After making waves with a triumphant return to the world of basketball earlier this summer, why hasn’t Puma dropped their new line of on-court kicks?
When Puma announced they were officially back in the basketball business, it made some serious waves.
When the company then announced that Jay Z had signed on to be the new Creative Director for Puma Basketball, it turned heads.
And when Puma signed on four first round picks in the 2018 NBA Draft, including Summer League standouts Marvin Bagley III and Deandre Ayton, it again generated serious headlines asking one simple question: Is Puma Basketball back?
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Well, it’s been a little over a month since the Summer League basketball concluded and outside of signing Terry Rozier to a new deal, Puma Basketball has essentially been radio silent.
After generating a palpable buzz off some truly inspired offseason moves, why hasn’t Puma actually released a basketball shoe out into the open market?
Now granted, there’s still two months until the start of the 2018 NBA season, and Puma may simply be waiting until October to officially relaunch their line with a new shoe, but wouldn’t it have made sense to at least drop a limited edition sneaker to continue to ride the momentum wave, and get some much-needed credibility on the courts?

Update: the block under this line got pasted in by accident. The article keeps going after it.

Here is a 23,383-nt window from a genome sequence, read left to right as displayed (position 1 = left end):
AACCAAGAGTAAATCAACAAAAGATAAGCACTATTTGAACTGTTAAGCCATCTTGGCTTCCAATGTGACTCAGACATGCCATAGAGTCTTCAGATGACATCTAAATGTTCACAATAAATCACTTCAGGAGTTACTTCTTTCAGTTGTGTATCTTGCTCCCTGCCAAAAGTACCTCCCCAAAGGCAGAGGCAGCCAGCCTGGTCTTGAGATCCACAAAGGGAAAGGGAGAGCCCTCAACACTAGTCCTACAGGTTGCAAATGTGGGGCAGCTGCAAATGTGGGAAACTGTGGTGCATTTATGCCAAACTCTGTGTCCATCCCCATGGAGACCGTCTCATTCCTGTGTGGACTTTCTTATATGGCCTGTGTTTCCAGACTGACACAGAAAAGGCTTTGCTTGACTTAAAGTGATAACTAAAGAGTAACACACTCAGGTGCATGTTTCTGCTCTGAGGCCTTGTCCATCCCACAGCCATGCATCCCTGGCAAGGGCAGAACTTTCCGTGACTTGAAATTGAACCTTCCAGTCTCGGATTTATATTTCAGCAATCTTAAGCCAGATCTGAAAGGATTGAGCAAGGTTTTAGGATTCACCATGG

Say what you will about guerrilla marketing and streetwear culture, but I’m sure plenty of young ballers would have been willing to give the shoes a shot on court regardless of resale culture and helped to reintroduce the brand to basketball the old fashion way.
Could the sneakers just not be ready for the general public?
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Over the Summer, the tenacious Puma trio of Beagley, Ayton, and Philadelphia 76ers rookie Zhaire Smith all rocked the same pair of sneakers over their respective Las Vegas sessions, presumably the new Clydes, in either a white/black colorway, or a love-it/hate-it neon pumpkin orange colorway. Featuring what looks like boost foam (Puma is the only brand other than Adidas that can use boost foam) and a sock-like upper, the shoe doesn’t necessarily look bad, and may actually be an unsung purchase for inside/out basketball players looking for a solid performer.
Why not get them in the hands of some actual players?
Now granted, I’m sure we’ll be hearing a whole lot more from Puma over the next few months as the NBA season gets closer, but to me at least, it seems like Jay Z and company missed out on a golden opportunity to capitalize on some seriously tangible hype with some late summer heat.